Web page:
Erik Blaine (left) and Gerald Parker
Photo: HANDOUT
Photo: HANDOUT

Election 2018: Blaine facing challenge from Parker for county common pleas judge seat

Montgomery County Common Pleas Court Judge Erik Blaine is facing a challenge in Montgomery County Juvenile Court Magistrate Gerald Parker, Blaine’s first election opponent since being appointed in May 2017.

Like Blaine, Parker has experience in criminal and civil litigation with local law firms and experience behind the bench.

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Blaine, appointed by Ohio Gov. John Kasich after Judge Michael Tucker moved to the Second District Court of Appeals, graduated from the University of Dayton Law School in 2006.

Blaine worked in a Sidney law office, was an assistant prosecutor in Shelby County and both a special assistant city prosecutor and acting magistrate judge in Vandalia before working for a Dayton law firm.

“Every day as judge I strive to remain independent, to hear cases on their facts and the law as presented,” Blaine said, stressing that his family escaped Communist Czechoslovakia and what he called its closed, corrupt and inept judiciary. “I hold dangerous people accountable and also offer fresh starts to those ready to move forward from past transgressions.

“I protect the Constitutional rights of all who enter, as it is not only my oath as judge, it is also my honor to be part of the American justice system that was the salvation for my family and so many others seeking freedom.”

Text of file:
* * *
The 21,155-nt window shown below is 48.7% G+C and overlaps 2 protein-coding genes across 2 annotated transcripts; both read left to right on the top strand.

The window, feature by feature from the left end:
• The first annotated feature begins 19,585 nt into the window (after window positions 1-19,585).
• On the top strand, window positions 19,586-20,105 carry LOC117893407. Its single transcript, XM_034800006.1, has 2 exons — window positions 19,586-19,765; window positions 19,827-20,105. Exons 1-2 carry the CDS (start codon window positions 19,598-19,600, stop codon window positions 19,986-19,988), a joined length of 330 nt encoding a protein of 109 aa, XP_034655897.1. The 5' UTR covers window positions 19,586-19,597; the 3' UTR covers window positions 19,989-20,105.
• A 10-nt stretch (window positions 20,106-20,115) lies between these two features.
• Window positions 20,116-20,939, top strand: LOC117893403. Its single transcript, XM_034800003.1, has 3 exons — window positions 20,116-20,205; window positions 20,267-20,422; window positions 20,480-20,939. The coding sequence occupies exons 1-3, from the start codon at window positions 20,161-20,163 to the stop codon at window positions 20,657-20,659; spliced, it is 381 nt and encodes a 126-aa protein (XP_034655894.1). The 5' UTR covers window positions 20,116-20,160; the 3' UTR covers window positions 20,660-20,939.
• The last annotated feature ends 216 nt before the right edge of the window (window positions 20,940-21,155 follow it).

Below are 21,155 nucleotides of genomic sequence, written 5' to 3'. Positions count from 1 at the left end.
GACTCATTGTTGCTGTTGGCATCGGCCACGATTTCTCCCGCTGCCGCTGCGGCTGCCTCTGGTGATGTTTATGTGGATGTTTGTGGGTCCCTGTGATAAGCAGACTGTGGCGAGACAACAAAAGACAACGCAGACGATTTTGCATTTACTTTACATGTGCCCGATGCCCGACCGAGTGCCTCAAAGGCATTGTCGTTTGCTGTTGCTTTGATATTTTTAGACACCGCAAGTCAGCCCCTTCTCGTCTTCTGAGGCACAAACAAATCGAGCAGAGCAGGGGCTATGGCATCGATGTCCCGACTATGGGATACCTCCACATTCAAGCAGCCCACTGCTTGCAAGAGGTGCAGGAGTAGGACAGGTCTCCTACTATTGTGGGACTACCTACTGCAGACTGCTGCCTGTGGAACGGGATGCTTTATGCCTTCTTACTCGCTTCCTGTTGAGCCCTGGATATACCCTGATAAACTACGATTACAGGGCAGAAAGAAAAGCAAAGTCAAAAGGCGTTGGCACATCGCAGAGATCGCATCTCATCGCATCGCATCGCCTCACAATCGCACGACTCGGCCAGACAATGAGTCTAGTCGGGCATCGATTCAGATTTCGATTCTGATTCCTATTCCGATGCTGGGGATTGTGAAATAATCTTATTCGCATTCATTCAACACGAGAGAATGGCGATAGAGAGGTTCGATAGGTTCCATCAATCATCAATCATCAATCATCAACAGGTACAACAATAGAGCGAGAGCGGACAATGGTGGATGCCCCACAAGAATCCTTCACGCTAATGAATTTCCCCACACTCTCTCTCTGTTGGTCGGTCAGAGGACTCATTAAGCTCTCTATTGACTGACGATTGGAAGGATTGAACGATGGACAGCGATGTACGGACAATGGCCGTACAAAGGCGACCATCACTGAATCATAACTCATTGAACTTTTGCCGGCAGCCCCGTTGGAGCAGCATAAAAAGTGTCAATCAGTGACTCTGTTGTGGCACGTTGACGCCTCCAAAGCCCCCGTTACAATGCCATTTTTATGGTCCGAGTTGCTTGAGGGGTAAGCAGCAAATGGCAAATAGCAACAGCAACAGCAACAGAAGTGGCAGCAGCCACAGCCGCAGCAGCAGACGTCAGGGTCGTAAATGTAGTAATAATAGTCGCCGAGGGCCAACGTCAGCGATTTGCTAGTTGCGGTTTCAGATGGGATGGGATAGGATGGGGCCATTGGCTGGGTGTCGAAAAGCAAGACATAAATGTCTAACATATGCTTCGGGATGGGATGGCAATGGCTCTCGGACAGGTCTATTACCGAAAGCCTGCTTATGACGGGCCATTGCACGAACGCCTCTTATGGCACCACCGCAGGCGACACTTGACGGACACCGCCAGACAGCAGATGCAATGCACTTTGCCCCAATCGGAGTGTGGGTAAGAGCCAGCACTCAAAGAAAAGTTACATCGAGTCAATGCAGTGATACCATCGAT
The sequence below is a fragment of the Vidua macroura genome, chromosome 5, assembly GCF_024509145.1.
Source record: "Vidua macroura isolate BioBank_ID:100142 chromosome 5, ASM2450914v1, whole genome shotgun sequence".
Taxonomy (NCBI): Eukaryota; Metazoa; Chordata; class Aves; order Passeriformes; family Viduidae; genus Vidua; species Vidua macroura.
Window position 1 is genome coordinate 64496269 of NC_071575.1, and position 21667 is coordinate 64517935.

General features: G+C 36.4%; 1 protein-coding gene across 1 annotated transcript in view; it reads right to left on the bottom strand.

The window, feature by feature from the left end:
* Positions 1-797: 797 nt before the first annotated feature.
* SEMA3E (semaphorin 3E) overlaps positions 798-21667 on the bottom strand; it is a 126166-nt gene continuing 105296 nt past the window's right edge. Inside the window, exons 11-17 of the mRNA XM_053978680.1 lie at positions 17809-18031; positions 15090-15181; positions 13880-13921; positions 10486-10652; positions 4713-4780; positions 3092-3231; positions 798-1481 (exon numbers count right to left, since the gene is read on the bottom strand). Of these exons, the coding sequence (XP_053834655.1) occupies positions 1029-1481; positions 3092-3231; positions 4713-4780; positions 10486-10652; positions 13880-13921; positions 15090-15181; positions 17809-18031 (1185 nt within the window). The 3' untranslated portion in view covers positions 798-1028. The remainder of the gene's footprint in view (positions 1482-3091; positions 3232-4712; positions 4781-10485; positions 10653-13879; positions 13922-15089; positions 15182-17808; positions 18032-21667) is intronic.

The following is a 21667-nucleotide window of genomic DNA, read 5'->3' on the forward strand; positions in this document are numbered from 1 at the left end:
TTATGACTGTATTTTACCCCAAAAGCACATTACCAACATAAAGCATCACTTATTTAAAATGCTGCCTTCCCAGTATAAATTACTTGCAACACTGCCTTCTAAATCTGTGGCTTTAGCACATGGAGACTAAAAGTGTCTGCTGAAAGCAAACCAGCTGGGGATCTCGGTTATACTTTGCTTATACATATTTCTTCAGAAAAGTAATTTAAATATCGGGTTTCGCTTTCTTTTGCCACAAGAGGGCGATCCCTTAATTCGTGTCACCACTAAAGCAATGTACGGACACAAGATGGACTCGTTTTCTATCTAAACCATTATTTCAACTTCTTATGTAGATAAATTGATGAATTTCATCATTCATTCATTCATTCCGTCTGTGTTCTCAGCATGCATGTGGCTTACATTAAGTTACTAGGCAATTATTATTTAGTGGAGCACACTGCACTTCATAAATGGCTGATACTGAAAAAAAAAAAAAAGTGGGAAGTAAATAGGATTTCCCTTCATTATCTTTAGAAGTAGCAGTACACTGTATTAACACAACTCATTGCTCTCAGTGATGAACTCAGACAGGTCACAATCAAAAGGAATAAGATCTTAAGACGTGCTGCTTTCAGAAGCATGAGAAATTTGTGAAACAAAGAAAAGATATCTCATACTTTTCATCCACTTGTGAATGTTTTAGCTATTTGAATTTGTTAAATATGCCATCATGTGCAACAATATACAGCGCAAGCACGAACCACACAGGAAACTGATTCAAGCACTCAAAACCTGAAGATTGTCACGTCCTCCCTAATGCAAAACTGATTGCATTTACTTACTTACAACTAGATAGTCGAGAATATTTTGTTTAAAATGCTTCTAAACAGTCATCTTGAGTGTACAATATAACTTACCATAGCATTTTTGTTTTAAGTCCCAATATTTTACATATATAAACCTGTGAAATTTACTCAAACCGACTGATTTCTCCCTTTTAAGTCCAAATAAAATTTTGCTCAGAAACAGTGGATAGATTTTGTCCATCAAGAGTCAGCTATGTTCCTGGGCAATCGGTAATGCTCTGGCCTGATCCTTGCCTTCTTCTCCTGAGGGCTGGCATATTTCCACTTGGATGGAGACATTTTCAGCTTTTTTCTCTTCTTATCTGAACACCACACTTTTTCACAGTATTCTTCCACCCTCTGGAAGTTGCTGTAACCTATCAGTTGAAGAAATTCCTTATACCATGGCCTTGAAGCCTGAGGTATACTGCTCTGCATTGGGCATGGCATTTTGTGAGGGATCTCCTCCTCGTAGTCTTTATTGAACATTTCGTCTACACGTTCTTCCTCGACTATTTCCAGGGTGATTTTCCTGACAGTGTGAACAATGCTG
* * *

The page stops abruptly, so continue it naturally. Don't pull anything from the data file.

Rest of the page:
Parker, a former college football player at Georgetown College, graduated from Northern Kentucky University’s law school in 2007.

Parker worked in the Montgomery County Prosecutor’s Office for four years before spending five years at a Dayton law firm. Parker, sworn in as a magistrate in 2016, would be the general division’s first black male judge if elected.

“I have spent the majority of my legal career serving and advocating for the citizens of Montgomery County both inside and outside of the courtroom,” Parker said. “Serving in these capacities has allowed me to see the cycle of families who come through our court systems.

“I tried felony cases in the exact courtroom that I am running for and unfortunately I am now seeing the younger children, siblings and family members of the people I once prosecuted. The ‘revolving door’ cannot be overstated and I want to continue to be a part of the solution not just from behind the bench, but beyond the bench.”

Blaine said the biggest issues facing the common pleas court are the opioid epidemic and the need for community legal education so defendants can help their attorneys help them.

“I work to find treatment options that are closely tailored to the individual’s personal needs,” Blaine said. “I made a point to personally visit every treatment facility where I can refer people within the first months in office.”

Parker said the court needs diversity and that no people of color are behind the bench in the general division. He also said concentrates on trial date certainty which improves efficiency.

“I will rule on a motions and any other pleadings well in advance of the trial date immensely improves the efficiency of the Court,” Parker said. This is the fuel which brings every dispute to resolution.”

Though judicial races officially are non-partisan, Blaine is a Republican, and Parker is a Democrat.

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